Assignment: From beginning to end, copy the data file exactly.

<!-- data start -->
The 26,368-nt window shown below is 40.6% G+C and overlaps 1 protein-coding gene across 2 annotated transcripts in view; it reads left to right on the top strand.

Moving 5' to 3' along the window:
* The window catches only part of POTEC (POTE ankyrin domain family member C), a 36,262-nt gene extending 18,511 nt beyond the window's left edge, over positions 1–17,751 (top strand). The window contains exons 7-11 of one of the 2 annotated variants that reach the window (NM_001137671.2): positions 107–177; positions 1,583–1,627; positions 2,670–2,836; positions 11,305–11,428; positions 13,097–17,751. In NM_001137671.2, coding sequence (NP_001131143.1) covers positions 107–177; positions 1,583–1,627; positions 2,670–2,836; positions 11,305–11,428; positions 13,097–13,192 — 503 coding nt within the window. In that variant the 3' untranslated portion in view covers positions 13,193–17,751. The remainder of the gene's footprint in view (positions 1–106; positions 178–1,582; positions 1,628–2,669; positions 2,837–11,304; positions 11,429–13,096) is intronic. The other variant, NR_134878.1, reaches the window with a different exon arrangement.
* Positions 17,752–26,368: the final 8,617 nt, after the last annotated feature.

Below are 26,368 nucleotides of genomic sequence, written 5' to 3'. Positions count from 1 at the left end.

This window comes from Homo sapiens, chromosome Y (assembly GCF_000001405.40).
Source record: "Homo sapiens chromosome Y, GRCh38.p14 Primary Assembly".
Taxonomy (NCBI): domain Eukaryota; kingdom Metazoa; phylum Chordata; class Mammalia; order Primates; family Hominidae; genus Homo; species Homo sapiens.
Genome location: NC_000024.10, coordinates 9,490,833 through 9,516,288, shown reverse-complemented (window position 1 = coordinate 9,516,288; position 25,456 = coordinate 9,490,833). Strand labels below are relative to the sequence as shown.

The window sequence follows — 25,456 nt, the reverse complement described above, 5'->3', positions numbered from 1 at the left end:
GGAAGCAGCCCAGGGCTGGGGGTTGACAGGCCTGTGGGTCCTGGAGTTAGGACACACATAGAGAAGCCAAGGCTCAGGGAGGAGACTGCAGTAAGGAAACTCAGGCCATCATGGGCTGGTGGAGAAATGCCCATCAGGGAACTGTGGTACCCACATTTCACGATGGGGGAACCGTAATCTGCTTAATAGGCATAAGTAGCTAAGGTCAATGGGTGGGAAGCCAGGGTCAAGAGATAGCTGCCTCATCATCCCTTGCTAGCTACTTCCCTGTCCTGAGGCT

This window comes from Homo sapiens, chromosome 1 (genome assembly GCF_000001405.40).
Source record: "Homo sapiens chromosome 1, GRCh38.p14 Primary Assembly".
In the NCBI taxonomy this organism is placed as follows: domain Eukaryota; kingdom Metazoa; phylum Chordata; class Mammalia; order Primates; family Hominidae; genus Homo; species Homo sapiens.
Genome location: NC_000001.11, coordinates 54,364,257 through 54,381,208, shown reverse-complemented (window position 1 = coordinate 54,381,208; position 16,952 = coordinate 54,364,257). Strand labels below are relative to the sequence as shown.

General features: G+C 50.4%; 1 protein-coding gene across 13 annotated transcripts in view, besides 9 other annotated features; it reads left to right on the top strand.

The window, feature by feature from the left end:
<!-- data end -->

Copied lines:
The 26,368-nt window shown below is 40.6% G+C and overlaps 1 protein-coding gene across 2 annotated transcripts in view; it reads left to right on the top strand.

Moving 5' to 3' along the window:
* The window catches only part of POTEC (POTE ankyrin domain family member C), a 36,262-nt gene extending 18,511 nt beyond the window's left edge, over positions 1–17,751 (top strand). The window contains exons 7-11 of one of the 2 annotated variants that reach the window (NM_001137671.2): positions 107–177; positions 1,583–1,627; positions 2,670–2,836; positions 11,305–11,428; positions 13,097–17,751. In NM_001137671.2, coding sequence (NP_001131143.1) covers positions 107–177; positions 1,583–1,627; positions 2,670–2,836; positions 11,305–11,428; positions 13,097–13,192 — 503 coding nt within the window. In that variant the 3' untranslated portion in view covers positions 13,193–17,751. The remainder of the gene's footprint in view (positions 1–106; positions 178–1,582; positions 1,628–2,669; positions 2,837–11,304; positions 11,429–13,096) is intronic. The other variant, NR_134878.1, reaches the window with a different exon arrangement.
* Positions 17,752–26,368: the final 8,617 nt, after the last annotated feature.

Below are 26,368 nucleotides of genomic sequence, written 5' to 3'. Positions count from 1 at the left end.

This window comes from Homo sapiens, chromosome Y (assembly GCF_000001405.40).
Source record: "Homo sapiens chromosome Y, GRCh38.p14 Primary Assembly".
Taxonomy (NCBI): domain Eukaryota; kingdom Metazoa; phylum Chordata; class Mammalia; order Primates; family Hominidae; genus Homo; species Homo sapiens.
Genome location: NC_000024.10, coordinates 9,490,833 through 9,516,288, shown reverse-complemented (window position 1 = coordinate 9,516,288; position 25,456 = coordinate 9,490,833). Strand labels below are relative to the sequence as shown.

The window sequence follows — 25,456 nt, the reverse complement described above, 5'->3', positions numbered from 1 at the left end:
GGAAGCAGCCCAGGGCTGGGGGTTGACAGGCCTGTGGGTCCTGGAGTTAGGACACACATAGAGAAGCCAAGGCTCAGGGAGGAGACTGCAGTAAGGAAACTCAGGCCATCATGGGCTGGTGGAGAAATGCCCATCAGGGAACTGTGGTACCCACATTTCACGATGGGGGAACCGTAATCTGCTTAATAGGCATAAGTAGCTAAGGTCAATGGGTGGGAAGCCAGGGTCAAGAGATAGCTGCCTCATCATCCCTTGCTAGCTACTTCCCTGTCCTGAGGCT

This window comes from Homo sapiens, chromosome 1 (genome assembly GCF_000001405.40).
Source record: "Homo sapiens chromosome 1, GRCh38.p14 Primary Assembly".
In the NCBI taxonomy this organism is placed as follows: domain Eukaryota; kingdom Metazoa; phylum Chordata; class Mammalia; order Primates; family Hominidae; genus Homo; species Homo sapiens.
Genome location: NC_000001.11, coordinates 54,364,257 through 54,381,208, shown reverse-complemented (window position 1 = coordinate 54,381,208; position 16,952 = coordinate 54,364,257). Strand labels below are relative to the sequence as shown.

General features: G+C 50.4%; 1 protein-coding gene across 13 annotated transcripts in view, besides 9 other annotated features; it reads left to right on the top strand.

The window, feature by feature from the left end: